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Animal species large and small follow same rule for how common they are in ecosystems

Overview of Bahia Falsa in Mexico, one of the estuaries where scientists conducted the study. Credit: Todd HuspeniAnimal species all follow the same rule for how common they are in an ecosystem, scientists have discovered. And the rule is simple.

Everything from birds to fishes, crabs to snails to worms, and the parasitic animals that live inside or on them, follows it.

"You can predict how common something might be just by knowing its body weight--how big an individual is--and how high up the food chain it is," says biologist Ryan Hechinger of the University of California at Santa Barbara (UCSB), lead author of a paper in this week's issue of the journal Science.

The research was funded by the joint National Science Foundation (NSF)-National Institutes of Health (NIH) Ecology of Infectious Diseases (EID) program.

"This comprehensive study has revealed a very simple rule that underlies a complex system," says Sam Scheiner, EID program officer at NSF.

"Extracting such simplicity from complexity will allow scientists to better understand and manage all natural systems from forests, to lakes, to ocean fisheries," Scheiner says.

Body size is important because it's connected to how much food an animal needs--to how many calories it burns, says Hechinger.

Bigger animals burn more calories. Because each individual needs more food, there aren't as many big animals as small animals.

But the food chain is also important. The higher up the food chain, the less food there is and the less common an animal species is--whether it's big or small--a bird or a parasitic worm.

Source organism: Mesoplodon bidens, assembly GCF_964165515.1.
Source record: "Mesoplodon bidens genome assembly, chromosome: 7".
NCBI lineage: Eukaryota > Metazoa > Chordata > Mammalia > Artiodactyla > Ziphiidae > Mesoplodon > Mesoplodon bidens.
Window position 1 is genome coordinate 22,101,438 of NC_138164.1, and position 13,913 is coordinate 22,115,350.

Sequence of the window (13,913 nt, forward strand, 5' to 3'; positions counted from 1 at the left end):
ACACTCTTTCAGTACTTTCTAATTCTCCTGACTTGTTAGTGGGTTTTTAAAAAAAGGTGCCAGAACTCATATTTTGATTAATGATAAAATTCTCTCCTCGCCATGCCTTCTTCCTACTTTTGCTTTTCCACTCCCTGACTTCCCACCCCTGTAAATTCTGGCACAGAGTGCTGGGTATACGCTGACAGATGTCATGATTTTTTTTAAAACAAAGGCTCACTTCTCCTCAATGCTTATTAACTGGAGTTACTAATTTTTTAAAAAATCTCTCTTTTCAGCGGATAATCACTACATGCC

"Paying attention to parasites at the same time as other animals is key to the results," says Hechinger.

Parasites are at least half of all biodiversity, he says. But ecological science usually ignores parasites.

"If we want to understand how life works, how species make their living, how can we do that if we don't look at most species--the parasites?" asks Hechinger. "Including parasites in our study let us see the true patterns in nature."

Keeping parasites in mind, and the way they are different than predators, helped the scientists develop a theory that works for all types of life, parasites or not.

Parasites provide a great way to test and expand general ecological science, Hechinger and co-authors believe. Co-authors of the paper are Kevin Lafferty of UCSB and the U.S. Geological Survey Western Ecological Center; Andy Dobson of Princeton University; James Brown of the University of New Mexico; and Armand Kuris of UCSB.

All animal populations produce new biomass, says Hechinger. They add biomass as individuals grow and reproduce.

"We found that the amount of biomass produced by a population doesn't depend on the body size of a single animal in that population, and doesn't seem to depend on the type of animal," says Hechinger. But it does depend on how high up the food chain it is.

Birds or fishes, crabs or parasites can all make the same amount of biomass each year, he says.

If this rule is general, the scientists believe, it means that species such as deer and aphids, which both eat plants, can make the same biomass every year.

And mountain lions and the tape worms that both feed on deer can make the same biomass.

But that biomass production will be lower than the deer's, because the mountain lion and the tape worm are higher up the food chain.

--Reprinted from the National Science Foundation

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